The rotation was easy to master. I could stand with the best melee in the guild -- Blain, Jungard, Hells -- and use a boss like Deathbringer Saurfang to make sure everything was in alignment. Saurfang was our Patchwerk, and while I'm not about to sit here and debate his difficulty (hint: he's not), I made no secret about looking forward to the fight every raid evening. It was the one place guildies couldn't claim problems like "too much moving around" or "lag affected me too much" or one of a million other excuses why their numbers weren't where they should be. Saurfang was the benchmark, and every kill gave me an opportunity to ensure my rotation was exactly where it needed to be.

Perhaps I was in the minority in thinking the death knight rune system was working pretty well out of the gate. Blizzard didn't think so. The claim was that our play style was essentially "rune locked": that we only had enough globals to burn each rune as it cooled down, forcing us into a locked rotation that was too penalizing if we strayed. Some death knights seemed to yearn for a system more random, more up to the player at any given moment. Some call that a more "dynamic" system, a more rewarding play style.

I saw the logic of the "rune lock" argument, and looked forward to what lay ahead.

Guitar Hero III: Legends of Rock

"Driving Instructor" isn't a Career, It's a Sentence

Now in Cataclysm, runes cooled down sequentially, rather than simultaneously. It was easier to stray from the rotation because there really wasn't a rotation -- runes ended up sporadically appearing, one-by-one, in a slow-as-molasses style that wasn't anything even remotely close to a "rhythm". This was the side-effect of the new system. A rune would not cooldown until its equivalent partner cooled down. It was clunky. It felt like Mature was perpetually tapping his foot, looking at his watch, waiting for the right rune to reset.

The odd slowness of the new rune system was immediately felt in early Cataclysm beta. To offset this, Blizzard gave frost death knights Runic Empowerment, a talent that jelled with frost's proc-like style. But for Unholy, we gained a different talent: Runic Corruption...or what I like to call "Guitar Hero in Hell".

Runic Corruption was a talent that had a small chance to proc when we spent Runic Power. When it proc'd, rune regeneration would double for three seconds. This was Blizzard's halfhearted attempt to resolve the sluggishness of the death knight that was introduced with runes cooling down sequentially.

Since my rune addon of choice was DKIRunes, I'd configured my UI to have my runes cooldown in a vertical animation, coming to rest at the screen's dead center. The effect was not unlike the lanes of multicolored buttons that stream towards a musician as they rock out on a plastic guitar in the various Rock Band and Guitar Hero style music rhythm games. With Runic Corruption proc'ing, I expected to get Mature back into his groove, ramp up the speed and eventually hit a new momentum in which I was spending runic power, procing Runic Corruption, lighting up the runway with runes as they poured down my screen in double time, and repeating the process.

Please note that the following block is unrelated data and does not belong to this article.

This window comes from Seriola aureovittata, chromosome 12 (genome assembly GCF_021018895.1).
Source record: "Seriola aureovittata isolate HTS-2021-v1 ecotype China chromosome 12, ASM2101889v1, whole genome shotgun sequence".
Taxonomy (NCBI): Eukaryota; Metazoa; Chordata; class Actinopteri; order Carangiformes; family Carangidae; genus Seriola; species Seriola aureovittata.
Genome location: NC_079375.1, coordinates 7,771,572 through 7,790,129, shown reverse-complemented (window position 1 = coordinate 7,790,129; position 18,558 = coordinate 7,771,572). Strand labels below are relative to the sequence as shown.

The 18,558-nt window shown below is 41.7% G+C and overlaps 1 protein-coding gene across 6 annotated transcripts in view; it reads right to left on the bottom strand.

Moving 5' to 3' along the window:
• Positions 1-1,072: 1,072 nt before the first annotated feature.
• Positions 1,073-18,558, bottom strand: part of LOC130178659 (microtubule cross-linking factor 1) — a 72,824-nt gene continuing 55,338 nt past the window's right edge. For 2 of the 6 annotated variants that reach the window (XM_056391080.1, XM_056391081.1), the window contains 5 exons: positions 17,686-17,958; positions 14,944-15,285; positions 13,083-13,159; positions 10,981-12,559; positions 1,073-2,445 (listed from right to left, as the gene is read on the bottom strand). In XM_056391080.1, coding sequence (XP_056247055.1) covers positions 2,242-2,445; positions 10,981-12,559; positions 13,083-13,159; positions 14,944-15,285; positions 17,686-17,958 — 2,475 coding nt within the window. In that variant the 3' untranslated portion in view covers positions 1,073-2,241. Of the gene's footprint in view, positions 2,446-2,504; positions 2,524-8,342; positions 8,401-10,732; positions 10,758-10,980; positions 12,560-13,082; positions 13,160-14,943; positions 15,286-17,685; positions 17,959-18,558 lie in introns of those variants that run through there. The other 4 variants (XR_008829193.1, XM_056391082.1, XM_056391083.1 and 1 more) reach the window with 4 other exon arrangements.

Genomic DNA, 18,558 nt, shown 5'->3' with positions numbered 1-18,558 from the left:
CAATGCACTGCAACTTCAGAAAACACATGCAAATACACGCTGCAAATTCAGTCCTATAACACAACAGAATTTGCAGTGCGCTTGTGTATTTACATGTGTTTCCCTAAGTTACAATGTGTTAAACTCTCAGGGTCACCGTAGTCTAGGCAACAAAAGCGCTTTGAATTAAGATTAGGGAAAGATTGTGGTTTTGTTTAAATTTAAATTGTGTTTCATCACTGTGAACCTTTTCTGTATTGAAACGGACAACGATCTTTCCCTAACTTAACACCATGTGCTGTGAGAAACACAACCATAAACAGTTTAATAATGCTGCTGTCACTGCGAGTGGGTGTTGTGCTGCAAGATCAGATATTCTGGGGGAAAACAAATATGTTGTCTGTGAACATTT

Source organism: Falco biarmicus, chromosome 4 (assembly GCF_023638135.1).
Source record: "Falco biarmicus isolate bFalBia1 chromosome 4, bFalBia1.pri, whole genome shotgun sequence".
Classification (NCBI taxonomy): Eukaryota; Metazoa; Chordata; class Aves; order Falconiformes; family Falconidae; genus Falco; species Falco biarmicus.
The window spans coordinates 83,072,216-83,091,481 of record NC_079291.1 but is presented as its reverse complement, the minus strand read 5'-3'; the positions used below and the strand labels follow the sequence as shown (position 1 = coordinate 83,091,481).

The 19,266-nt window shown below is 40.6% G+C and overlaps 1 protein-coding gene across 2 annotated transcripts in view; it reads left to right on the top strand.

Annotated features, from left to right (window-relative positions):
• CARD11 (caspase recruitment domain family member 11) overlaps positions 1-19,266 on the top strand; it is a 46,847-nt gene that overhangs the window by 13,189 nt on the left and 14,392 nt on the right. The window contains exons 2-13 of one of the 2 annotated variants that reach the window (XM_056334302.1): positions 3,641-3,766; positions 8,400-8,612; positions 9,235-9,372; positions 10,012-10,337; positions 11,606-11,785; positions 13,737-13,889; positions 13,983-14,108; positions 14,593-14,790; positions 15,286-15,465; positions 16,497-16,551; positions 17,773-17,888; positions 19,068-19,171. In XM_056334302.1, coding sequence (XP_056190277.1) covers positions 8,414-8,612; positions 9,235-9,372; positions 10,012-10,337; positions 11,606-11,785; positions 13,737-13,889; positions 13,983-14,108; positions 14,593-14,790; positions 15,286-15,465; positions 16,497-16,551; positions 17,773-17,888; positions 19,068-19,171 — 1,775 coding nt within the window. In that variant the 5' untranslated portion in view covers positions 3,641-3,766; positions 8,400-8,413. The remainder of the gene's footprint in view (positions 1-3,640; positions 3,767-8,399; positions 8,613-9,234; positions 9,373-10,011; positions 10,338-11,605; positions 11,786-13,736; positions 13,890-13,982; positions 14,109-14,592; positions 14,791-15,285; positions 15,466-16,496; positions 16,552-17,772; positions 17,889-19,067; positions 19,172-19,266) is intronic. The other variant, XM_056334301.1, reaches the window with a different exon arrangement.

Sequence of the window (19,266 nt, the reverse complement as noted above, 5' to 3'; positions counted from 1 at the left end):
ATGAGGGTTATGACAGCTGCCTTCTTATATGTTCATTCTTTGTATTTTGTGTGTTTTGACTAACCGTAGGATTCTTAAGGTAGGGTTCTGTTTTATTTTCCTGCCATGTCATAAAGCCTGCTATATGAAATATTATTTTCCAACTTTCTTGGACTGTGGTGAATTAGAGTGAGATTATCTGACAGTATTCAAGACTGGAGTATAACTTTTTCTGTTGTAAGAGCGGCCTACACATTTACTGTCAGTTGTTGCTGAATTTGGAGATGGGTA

In practice, it was a constant state of speeding up and slowing down, which felt like the first day of Driving School. The whiplash of constantly lurching forward, then screeching to a halt. then lurching forward again. You were either doing 60mph...or nothing, but you weren't doing either for very long.

I tried everything I could to get into the groove that Runic Corruption promised, to hit that steady stream of runes flowing down the screen. But the groove never materialized, and week after week of "good intentions" did little in the way of contributing DPS to our heroic attempts. I faced the truth: this wasn't Wrath, and I needed to stop pretending it was.

Cataclysm's Unholy was clunky, awkward, and most of all: not fun. But even more than any of these, Cataclysm's Unholy prevented me from realizing Mature's full potential. As the music of the death knight wing in Naxxramas piped through Ebon Hold, I divorced myself from the notion Unholy would ever be what I remembered it to be, and respecc'd to Frost.


Jackwraith said...

Man, is that familiar. Cataclysm basically killed my interest in Death Knight but for a somewhat different reason. I LOVED Frost tanking. Loved. It. It was the most fun I've ever had as a tank (although the visceral pleasure of hitting something with Shield Slam and Shield of the Righteous cannot be denied.) Then I had to play Blood... and I just couldn't get into it. With most of the talents and abilities switched over, it wasn't THAT different, but it just wasn't the same. So I figured I'd just stick to DPSing as Unholy and I ran into the same problem you did. It seemed like I did more waiting than hitting a lot of the time. Ugh. That's doubly hard for someone who mains Enhance ("Let me hit it now! Now! 37 times now!")

Unknown said...

Your excessive attachment and sentimentality in relation to the game is the necessary ingredient to achieve greatness in WoW. The just-a-game lowest common denominator folk are incapable of bringing true greatness. You, Sir, have achieved greatness. It might not be the type greatness everyone is looking for in WoW, but it is definitely a shining example.

I am deeply offended by anyone in the game who tries to use the "just a game" attitude on me, and refuse to put energy into associating with them. The game needs people like us. Mankind needs people like us.

Damn that was epic.